The World Almanac and Book of Facts lists the total estimated arrests as “1,467,300 for D. U. I. s, 718,700 for drunkenness, and 677,400 for liquor laws” (892). With the drop of alcohol use also came the fall in alcohol-related crashes. Recent alcohol research has shown that “from 1983 to 1993, the proportion of fatal crashes that involved alcohol decreased by 26 percent” (Wolfgan 8). And while “the number of male drivers of all ages who were involved in crashes between 1977 and 1993 decreased by 22 percent…the number of female drivers involved in such crashes increased by 18 percent” (Wolfgan 8).

Despite the steady rise for women, Wolfgan shows that “the total number of fatal traffic accidents involving women drivers who were legally intoxicated has remained far below that of men” (8). Many alcohol-related rumors are repeated so often that society begins to accept them as truth. For instance, Marilyn Elias tells us that “the more roles women play—wife, mother, worker—the less likely they are to have drinking problems,” which is the opposite of the commonly accepted idea that stress makes women heavier drinkers (61).

Elias also discredits the theory that divorce prompts more alcohol use by saying that “leaving an unhappy marriage marred by problem drinking…improves women’s chances of ending an alcohol habit” (61). Sylvain Tremblay and Anna Kemeny note that “although public opinion often associates teenagers with impaired driving, the latest statistics indicate that it is people aged 20 to 44 who are substantially over-represented among those charged: while they make up 57% of all licensed drivers, they account for 74% of all impaired charges” (64).

Health problems are not the only negative side effects; addiction can also result from chronic drinking. There is, however, a difference between dependence and abuse. The most recent edition of The Diagnostic and Statistical Manual of Mental Disorders defines alcohol dependence as “a cluster of symptoms that includes continued drinking despite significant alcohol-related problems,” while alcohol abuse is listed as “repeated drinking in harmful situations with negative consequences” (Wolfgan 2).

According to the above definitions, a large national survey conducted in 1994 shows that 7. 4 percent of those sampled could be classified as engaging in alcohol abuse, experiencing alcohol dependence, or both (Wolfgan 2). Many research projects have been conducted in an attempt to find treatment and prevention for alcohol dependence, which “is the most widespread form of drug abuse, affecting at least 5 million persons” (Fettner 276). Through this research, several factors have been determined as predictors of treatment success or failure.

They are subjective well being, drinking-related beliefs, patient readiness to change, alcohol-related expectancies, social functioning, and social support for drinking or abstinence. There are many reasons why society should be concerned with alcohol abuse and addiction—about one-third of the nation’s high school students are thought to be problem drinkers (Fettner 276). Alcohol consumption among youths can produce far worse effects than on adults. For example, youths that start drinking before their fifteenth birthday are four times more likely to become alcoholics than people who begin drinking at age twenty-one.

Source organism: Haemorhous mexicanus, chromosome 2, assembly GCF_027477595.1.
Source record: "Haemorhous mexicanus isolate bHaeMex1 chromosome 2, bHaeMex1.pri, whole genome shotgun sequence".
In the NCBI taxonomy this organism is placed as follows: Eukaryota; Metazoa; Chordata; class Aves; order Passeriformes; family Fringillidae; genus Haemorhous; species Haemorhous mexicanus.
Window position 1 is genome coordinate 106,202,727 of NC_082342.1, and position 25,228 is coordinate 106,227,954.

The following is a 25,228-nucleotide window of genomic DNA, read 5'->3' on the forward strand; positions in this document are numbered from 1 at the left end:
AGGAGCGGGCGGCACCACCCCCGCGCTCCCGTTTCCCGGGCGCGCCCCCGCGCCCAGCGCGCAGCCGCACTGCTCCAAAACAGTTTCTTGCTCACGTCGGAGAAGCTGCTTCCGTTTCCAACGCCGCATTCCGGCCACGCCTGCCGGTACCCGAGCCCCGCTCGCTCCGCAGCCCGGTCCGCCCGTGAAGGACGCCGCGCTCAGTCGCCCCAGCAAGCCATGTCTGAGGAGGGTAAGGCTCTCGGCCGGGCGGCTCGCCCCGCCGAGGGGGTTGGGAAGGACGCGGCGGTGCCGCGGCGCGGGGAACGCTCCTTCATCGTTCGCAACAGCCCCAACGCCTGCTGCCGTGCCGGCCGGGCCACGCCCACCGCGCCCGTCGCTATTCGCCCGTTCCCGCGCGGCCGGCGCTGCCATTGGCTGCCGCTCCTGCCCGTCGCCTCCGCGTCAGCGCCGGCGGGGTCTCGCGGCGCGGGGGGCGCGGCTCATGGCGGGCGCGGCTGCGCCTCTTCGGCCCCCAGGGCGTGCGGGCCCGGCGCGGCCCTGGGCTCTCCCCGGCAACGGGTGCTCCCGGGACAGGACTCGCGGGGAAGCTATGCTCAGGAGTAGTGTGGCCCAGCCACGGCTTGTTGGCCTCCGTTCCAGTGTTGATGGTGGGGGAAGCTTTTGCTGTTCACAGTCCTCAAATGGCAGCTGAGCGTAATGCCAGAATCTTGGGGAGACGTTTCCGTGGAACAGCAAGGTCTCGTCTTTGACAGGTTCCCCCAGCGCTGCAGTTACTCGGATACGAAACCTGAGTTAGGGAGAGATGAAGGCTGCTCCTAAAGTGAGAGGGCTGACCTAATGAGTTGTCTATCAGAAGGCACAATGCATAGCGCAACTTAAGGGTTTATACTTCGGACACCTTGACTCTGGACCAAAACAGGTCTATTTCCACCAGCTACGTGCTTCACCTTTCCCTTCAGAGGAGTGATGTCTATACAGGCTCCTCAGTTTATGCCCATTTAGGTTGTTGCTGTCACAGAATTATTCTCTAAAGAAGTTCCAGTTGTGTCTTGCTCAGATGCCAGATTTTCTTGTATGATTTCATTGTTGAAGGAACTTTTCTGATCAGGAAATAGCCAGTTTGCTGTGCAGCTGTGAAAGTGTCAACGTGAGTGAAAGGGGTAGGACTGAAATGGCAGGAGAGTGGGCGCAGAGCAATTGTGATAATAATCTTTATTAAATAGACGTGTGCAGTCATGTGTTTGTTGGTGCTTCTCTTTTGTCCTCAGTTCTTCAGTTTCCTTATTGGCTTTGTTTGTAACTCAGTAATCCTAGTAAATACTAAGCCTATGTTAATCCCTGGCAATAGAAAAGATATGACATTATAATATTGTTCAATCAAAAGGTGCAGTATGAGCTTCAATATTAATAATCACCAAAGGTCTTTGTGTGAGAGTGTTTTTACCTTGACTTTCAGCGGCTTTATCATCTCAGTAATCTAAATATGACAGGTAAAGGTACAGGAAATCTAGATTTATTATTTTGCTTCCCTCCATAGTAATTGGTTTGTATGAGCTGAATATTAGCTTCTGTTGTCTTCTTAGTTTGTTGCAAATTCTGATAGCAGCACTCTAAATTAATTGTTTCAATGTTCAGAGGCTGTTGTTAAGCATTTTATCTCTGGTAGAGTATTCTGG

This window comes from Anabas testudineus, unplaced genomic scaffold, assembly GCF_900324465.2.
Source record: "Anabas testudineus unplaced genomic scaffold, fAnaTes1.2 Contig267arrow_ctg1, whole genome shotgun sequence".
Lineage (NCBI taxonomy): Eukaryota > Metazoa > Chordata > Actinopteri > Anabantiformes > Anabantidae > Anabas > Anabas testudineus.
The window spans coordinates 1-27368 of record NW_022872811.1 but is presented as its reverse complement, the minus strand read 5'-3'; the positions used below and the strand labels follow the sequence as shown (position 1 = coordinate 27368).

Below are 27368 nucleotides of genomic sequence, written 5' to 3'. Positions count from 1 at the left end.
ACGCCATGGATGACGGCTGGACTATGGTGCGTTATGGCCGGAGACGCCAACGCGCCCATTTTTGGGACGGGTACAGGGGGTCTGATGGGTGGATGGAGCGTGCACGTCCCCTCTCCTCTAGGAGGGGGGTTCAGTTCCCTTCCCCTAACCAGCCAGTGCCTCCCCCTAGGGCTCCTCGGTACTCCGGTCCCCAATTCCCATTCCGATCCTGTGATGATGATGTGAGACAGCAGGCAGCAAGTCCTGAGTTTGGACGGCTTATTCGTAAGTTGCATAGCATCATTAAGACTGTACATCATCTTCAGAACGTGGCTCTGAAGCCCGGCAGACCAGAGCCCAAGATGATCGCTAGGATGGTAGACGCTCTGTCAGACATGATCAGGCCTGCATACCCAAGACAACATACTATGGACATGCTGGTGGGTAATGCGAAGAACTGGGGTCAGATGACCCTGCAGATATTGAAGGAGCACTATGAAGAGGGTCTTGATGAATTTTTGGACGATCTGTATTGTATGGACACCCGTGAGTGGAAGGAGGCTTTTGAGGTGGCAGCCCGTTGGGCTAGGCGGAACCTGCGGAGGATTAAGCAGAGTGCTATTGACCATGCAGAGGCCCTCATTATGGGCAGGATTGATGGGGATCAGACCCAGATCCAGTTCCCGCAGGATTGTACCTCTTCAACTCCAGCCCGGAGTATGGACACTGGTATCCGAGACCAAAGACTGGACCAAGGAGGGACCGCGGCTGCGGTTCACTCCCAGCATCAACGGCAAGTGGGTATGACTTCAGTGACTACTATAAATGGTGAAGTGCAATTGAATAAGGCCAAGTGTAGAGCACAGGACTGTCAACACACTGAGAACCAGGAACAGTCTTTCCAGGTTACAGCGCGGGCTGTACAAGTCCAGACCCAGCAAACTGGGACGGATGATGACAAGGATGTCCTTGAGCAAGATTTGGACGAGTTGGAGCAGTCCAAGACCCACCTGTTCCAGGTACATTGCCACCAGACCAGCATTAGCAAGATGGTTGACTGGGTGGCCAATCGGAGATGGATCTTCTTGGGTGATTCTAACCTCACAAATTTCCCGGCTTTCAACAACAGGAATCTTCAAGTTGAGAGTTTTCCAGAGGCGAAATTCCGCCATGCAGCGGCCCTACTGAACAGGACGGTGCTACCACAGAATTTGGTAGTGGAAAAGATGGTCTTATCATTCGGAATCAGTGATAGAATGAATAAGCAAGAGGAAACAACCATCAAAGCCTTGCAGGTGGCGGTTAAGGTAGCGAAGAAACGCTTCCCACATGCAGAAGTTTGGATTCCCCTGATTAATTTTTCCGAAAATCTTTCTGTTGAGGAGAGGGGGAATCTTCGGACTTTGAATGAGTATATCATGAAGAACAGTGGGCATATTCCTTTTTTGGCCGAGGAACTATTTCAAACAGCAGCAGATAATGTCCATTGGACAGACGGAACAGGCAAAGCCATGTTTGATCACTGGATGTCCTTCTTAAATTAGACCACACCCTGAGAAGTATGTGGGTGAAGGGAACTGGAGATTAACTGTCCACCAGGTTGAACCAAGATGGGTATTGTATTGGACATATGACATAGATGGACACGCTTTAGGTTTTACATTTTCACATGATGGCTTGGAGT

Furthermore, the risk of alcohol dependence decreases by fourteen percent for every year that a teenager waits to start drinking (Patrick 62). Excessive alcohol consumption has some negative side effects that do not deal with health; consider the fact that drinking is a leading cause of social and personal problems and loss of income (Fettner 276). Individual factors, environmental factors, and genetic influences all impact drinking behavior and alcoholism risk.

Two broad dimensions of personality—deviance proneness and negative emotionality—have been associated with the risk of alcoholism through research. Deviance proneness, also termed behavioral undercontrol and behavioral disinhibition, is marked by unconventionality, over-activity, aggression, and impulsivity, while negative emotionality is characterized by depression and anxiety. There are three main environmental factors that can influence or significantly impact a person’s decision about alcohol use.

First, are the cultural norms, which can affect a person’s views on the propriety of drinking, how much is acceptable, and what timing is appropriate. Another major influence is friends’ and family members’ habits. Exposure to and parental standards regarding alcohol consumption greatly affect a person’s views. Thirdly is the psychological stress that the person is experiencing at a given period of time (Wolfgan 3). Many people—parents, students, and even some educators—continue to see under-age drinking as a simple rite of passage.

Patrick says that “society has focused so much attention on the anti-drug message that alcohol, which many people don’t consider a drug, has gotten lost” (62). Of course there are some teachers, administrators, and law officials who dedicate their time to programs like D. A. R. E. in an attempt to educate children (Patrick 62). Although these programs are not perfect, they do seem to help in preventing abuse and misuse at a young age. But, alcohol misuse will not be stopped until society changes its views and beliefs about alcohol.